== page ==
The strip's evolution and growth are gradual but sure. By the end of the first volume, Tracy's legendary hawk nose is closer to what it eventually became (though not quite all the way there yet!), the art gets sharper, and one can see Gould finding his style, particularly becoming more bold and confident in his use of solid black. In addition, more of the strip's classic characters like Dick Tracy, Jr. are introduced, and you start seeing the debut of the kinds of distinctive-looking and unsightly villains that Dick Tracy became known for. By the way, the first villain faced by Tracy in the strip is Big Boy, who Al Pacino played in Warren Beatty's stylized film adaptation of the strip. (Unfortunately, the radio-TV watch and the spaceship were still decades away!)

This is a great time to be a comic strip fan now that the complete runs of classic series like Dick Tracy, Peanuts, Popeye , Gasoline Alley, and Terry and the Pirates have become available or are underway. The first volume of Dick Tracy is a hefty tome, making it well worth the proce of admission.

Wednesday, November 29, 2006

All You Need is Love

As I am a longtime, big Beatles fan, I thought this was worth sharing...

Cirque du Soleil recently opened a new show to good reviews in Las Vegas that features the music of the Beatles. However, rather than simply license the Fab Four's existing catalog, the Beatles gave permission for their long-time producer, Sir George Martin (working in collaboration with his son, Giles) to "re-imagine" and remix the songs to create a special soundtrack for the production.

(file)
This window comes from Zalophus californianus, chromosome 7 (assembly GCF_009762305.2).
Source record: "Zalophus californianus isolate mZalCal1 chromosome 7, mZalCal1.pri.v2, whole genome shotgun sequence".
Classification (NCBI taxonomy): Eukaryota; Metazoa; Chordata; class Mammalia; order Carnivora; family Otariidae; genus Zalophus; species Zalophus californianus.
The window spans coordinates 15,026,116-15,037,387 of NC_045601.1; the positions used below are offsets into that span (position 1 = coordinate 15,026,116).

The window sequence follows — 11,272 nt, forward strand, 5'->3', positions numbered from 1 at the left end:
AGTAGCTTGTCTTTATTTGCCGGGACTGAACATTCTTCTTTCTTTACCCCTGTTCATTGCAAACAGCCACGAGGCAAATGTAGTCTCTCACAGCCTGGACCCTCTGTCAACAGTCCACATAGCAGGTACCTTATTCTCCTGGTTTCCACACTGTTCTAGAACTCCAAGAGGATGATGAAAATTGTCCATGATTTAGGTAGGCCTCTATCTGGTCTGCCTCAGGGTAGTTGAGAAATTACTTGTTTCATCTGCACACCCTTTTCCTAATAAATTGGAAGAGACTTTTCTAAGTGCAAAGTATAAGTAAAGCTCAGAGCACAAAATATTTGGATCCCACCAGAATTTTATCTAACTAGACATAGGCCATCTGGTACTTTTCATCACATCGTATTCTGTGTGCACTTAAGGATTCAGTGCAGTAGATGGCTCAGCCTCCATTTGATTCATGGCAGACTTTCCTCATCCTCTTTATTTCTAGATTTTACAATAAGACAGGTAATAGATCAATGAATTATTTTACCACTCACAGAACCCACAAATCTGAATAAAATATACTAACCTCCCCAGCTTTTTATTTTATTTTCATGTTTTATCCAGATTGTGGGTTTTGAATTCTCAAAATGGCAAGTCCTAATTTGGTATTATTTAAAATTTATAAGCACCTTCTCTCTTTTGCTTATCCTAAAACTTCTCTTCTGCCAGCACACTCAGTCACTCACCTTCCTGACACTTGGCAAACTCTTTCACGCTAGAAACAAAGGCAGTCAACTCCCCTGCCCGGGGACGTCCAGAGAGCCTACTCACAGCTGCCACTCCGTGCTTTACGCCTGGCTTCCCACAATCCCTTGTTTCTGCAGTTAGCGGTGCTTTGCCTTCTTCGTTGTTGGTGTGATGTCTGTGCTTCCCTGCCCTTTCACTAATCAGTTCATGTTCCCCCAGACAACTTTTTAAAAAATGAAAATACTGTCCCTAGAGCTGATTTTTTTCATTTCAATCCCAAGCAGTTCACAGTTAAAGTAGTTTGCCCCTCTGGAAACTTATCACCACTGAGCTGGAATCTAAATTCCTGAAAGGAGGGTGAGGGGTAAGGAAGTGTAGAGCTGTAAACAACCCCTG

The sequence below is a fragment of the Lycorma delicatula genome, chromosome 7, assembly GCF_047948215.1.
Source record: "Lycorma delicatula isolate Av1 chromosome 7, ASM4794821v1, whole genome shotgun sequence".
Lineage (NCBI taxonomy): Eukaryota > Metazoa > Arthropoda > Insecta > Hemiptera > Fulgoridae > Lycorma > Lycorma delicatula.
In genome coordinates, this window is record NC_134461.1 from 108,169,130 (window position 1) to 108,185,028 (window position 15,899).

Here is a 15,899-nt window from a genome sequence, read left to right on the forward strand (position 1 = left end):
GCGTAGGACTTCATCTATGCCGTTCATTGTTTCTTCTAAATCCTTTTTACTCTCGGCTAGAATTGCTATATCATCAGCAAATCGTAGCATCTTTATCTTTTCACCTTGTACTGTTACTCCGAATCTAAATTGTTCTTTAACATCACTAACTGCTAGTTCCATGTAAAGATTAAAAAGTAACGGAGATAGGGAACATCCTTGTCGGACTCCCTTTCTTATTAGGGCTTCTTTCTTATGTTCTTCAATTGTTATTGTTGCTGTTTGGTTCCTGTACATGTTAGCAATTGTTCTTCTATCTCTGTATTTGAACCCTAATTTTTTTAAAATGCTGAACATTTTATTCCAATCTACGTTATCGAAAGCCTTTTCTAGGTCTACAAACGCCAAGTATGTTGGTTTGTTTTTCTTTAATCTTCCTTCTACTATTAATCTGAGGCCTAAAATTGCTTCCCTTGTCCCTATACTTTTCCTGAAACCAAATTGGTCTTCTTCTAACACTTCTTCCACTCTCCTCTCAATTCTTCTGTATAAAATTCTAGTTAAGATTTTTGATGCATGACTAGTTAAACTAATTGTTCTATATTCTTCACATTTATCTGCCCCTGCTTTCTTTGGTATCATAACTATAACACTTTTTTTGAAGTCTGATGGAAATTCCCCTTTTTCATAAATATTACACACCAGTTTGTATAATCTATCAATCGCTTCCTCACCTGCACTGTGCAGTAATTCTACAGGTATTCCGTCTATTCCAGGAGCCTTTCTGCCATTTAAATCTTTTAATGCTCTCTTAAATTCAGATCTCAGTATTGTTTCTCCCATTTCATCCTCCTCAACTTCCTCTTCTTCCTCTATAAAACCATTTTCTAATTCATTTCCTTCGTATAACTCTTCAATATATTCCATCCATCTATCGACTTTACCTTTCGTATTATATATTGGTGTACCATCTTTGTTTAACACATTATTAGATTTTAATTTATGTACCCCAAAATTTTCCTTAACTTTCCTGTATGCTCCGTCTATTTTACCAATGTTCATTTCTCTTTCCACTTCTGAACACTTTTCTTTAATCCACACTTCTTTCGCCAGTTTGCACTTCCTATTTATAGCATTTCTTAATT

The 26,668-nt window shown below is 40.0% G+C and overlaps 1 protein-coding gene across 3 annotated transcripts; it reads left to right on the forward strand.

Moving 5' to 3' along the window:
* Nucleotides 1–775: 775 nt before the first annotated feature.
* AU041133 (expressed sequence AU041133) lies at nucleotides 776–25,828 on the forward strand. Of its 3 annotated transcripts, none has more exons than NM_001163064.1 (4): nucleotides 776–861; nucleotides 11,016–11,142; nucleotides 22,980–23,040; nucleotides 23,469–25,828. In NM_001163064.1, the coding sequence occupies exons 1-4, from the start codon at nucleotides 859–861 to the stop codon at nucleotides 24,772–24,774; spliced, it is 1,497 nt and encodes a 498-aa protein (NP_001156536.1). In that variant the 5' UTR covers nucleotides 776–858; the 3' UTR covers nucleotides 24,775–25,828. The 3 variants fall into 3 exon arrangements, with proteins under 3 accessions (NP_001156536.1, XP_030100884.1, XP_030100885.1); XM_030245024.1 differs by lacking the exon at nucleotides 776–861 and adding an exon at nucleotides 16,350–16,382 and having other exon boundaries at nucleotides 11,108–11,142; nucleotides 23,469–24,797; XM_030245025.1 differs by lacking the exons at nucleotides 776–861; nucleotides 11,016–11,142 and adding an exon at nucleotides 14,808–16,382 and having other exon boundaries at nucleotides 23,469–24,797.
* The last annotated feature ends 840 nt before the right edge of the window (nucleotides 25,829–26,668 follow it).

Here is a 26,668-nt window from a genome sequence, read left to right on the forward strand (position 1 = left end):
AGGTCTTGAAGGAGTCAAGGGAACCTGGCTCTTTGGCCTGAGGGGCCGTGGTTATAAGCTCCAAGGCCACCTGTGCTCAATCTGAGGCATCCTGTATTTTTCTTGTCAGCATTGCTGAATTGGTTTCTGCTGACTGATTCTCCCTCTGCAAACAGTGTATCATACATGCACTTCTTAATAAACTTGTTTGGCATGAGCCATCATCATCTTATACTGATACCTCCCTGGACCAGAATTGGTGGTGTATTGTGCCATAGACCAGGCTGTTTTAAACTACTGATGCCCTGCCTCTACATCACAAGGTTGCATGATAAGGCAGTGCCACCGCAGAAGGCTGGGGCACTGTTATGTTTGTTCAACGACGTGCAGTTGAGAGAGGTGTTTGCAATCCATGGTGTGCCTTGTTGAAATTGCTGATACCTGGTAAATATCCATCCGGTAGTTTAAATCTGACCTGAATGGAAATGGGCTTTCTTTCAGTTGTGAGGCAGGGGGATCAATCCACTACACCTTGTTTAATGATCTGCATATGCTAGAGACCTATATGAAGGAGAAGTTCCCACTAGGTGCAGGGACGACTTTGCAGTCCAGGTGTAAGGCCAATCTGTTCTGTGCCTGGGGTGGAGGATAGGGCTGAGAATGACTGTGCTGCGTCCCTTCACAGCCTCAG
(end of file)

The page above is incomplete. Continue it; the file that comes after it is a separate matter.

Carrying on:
According to a recent story in the Los Angeles Times, the Beatles agreed to this since the project grew out of the late George Harrison's friendship with one of Cirque du Soleil's artistic directors; Harrison apparently wanted to see it happen as a last collaboration of the group, and the other members and their families wanted to honor Harrison's memory and dying wish. Though some purists were apprehensive about the Beatles' songs being adapted for a Vegas show, according to the Times, even many early critics have been pleasantly surprised and won over.